Current ‘Digital’ Money
As much as many people use banking apps and send money via their smartphones, money isn’t really digital yet.
What do I mean by ‘not digital’? Of course it doesn’t mean you need to physically transfer paper money and metal coins to buy a coffee. You can of course do this digitally on your phone.
The digital experience today is mostly a UX layer of digitisation over legacy underlying systems. Think about sending money from your home country to a friend or relative abroad. You open your mobile banking app, enter their bank IBAN number, a few other details along with the amount and currency and that’s it!
Seems great? Not really. Nothing has actually happened apart from you gave an instruction to your bank move an amount X from bank A to bank B. The transaction was really an *instruction* with no guarantee to be carried out in any particular timeframe or even to be carried out at all.
The other major difference to real digital money is that without a bank account tied to your phone you simply can’t transfer money. I can’t send money to a vending machine for example without the machine being owned by a company that runs a bank account on behalf of the machine.
This doesn’t mean that digital money isn’t coming soon. Just recently a major report was released produced by six Central Banks (The Bank of Canada, European Central Bank, Bank of Japan, Sveriges Riksbank, Swiss National Bank, Bank of England, Board of Governors of the Federal Reserve and Bank for International Settlements) that discusses the key requirements of a true digital currency issued by Central Banks.
Just recently PayPal have also announced support for Cryptocurrencies with native support on their platform.
Real Digital Money
What I call real digital money doesn’t need a bank account, it just needs a wallet to store the digital currency. The account number is the wallet address.
Of course this is how cryptocurrencies work using the blockchain, but digital currencies don’t have to use blockchains. They could also be run by a Central Bank and issued or redeemed 1:1 for the national currency. Think of a Euro and a Digital Euro both of equal value but one is way more flexible than the other.
Digital currencies issued by a Central Bank would allow direct payments to be made from Governments to citizens without going through the traditional banking system. This would also make it much easier to include the entire population since only a smartphone would be required, not only those with bank accounts.
When you send money digitally the money is actually transmitted in real time, not just a promise to do so at some point in the future. It’s funny to think that in the year 2020 you can’t settle payments out of banking hours, on weekends or on public holidays 🤯
Money is just ones and zeroes
Money as Data
To my mind one of the biggest advantages is that money can finally be transmitted and processed just like data or any other digital information. This also means it can be programmed and automated and no longer needs to have a separate flow from the rest of you processes.
Your data flow and your payment flow can be combined.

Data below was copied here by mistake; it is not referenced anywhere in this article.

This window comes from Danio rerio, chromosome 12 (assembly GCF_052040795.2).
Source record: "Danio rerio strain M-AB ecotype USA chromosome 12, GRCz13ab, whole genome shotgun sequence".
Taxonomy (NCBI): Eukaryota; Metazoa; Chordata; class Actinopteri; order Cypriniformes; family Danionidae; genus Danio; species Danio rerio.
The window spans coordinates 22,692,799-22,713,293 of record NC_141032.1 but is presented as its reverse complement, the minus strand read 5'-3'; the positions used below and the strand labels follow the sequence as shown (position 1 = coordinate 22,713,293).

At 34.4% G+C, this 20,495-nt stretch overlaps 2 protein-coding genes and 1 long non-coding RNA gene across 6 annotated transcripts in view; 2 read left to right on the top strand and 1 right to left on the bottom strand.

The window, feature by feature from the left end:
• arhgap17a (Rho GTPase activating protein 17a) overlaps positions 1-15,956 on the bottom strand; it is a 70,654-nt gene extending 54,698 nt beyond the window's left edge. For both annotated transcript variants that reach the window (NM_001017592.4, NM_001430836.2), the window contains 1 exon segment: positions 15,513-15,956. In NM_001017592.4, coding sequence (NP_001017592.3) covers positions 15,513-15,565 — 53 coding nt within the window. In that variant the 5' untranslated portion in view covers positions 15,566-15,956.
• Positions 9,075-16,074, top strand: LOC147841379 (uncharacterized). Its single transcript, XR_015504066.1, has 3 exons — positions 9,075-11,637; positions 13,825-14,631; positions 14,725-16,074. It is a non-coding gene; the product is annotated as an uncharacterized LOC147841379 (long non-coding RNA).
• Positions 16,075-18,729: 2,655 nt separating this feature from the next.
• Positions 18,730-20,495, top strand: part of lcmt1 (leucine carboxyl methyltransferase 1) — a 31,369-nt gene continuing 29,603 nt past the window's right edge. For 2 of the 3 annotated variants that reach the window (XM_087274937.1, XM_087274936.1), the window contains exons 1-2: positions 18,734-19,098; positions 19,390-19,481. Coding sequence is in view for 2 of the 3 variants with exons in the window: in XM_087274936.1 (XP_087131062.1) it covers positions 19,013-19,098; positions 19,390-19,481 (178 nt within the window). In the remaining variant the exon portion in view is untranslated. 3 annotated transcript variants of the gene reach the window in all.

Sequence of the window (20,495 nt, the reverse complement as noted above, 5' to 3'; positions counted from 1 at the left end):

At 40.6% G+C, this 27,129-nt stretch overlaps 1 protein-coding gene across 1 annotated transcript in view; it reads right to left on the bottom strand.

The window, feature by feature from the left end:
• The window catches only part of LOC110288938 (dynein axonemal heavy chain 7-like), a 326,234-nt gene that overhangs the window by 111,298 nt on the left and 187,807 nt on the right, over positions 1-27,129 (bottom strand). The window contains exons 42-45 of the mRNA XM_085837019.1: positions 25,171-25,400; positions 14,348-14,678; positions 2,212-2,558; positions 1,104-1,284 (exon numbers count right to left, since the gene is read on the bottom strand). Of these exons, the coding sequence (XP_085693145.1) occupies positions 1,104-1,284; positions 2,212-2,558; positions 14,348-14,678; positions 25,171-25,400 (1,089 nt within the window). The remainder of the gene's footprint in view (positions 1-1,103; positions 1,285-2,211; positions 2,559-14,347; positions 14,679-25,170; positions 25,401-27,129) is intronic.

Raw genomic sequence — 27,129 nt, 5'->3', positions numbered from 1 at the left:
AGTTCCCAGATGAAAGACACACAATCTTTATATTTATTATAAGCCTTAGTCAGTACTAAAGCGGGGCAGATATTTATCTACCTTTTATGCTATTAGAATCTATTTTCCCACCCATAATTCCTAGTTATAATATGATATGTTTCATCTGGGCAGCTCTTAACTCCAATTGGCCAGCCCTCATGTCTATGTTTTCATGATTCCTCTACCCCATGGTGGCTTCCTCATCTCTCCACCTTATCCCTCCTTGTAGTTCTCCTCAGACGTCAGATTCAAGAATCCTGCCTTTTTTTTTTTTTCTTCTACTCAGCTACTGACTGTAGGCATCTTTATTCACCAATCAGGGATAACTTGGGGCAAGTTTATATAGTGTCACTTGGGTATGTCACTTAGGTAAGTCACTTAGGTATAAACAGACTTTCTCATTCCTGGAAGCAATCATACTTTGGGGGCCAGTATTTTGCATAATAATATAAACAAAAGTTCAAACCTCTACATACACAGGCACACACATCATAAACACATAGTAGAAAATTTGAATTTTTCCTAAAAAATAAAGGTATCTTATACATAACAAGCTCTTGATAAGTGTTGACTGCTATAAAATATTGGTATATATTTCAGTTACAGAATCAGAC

What do I mean by that?
Imagine you have a process where you extract some data for a client, process the data in some way and write the data back to some destination. Classic ETL stuff. Image also that you invoice the customer based on the volume of work done.
As it stands today you would make the process for the data and in parallel make some reporting on the process itself so you can send the details to finance every month in order to create an invoice for the service provided.
The analytical process may write some data to a database every second and the payment flow starts by aggregating the data on a monthly basis to see how much work you did last month.
But there’s no reason why in future the process can’t also invoice itself and receive payment itself. It’s just another (or the same) interface into the clients systems, request payment along with an itemised invoice of the work done.
The customers system could validate the invoice versus the work done and make the payment automatically. Testing the payment process would just be another part of the implementation of the ‘normal’ data process.
You have a full audit of the transaction, get payment immediately and avoid involving finance at all after the initial set up. No need to reconcile payments weeks or months after the actual work was done.
- Vending machines ordering exact stock levels from vending services in order to be filled up, selecting different suppliers based on most competitive prices.
- Your retail POS could order and make payment on new stock when stock levels drop below a predetermined levels.
- A delivery drone could pay a number of last mile delivery drones based on best price / speed / payload size etc.
- Cars could invoice you based on the actual distance driven so car leasing agreements could work more like care sharing apps
- Your laptop / phone could connect to WiFi routers around it and pay for Internet access. If paid by byte then it could automatically connect to multiple providers at the same time to improve speed.
- APIs that you use today but are billed by subscription every month or year could be truly pay as you use with billing an integral part of the API
While other areas of tech have raced ahead money is still very much stuck in the 1970’s. Yes we have nice apps and user interfaces but the fundamentals underneath all this are largely unchanged. This will inevitably change in the coming years and digital currencies will play a large part in this.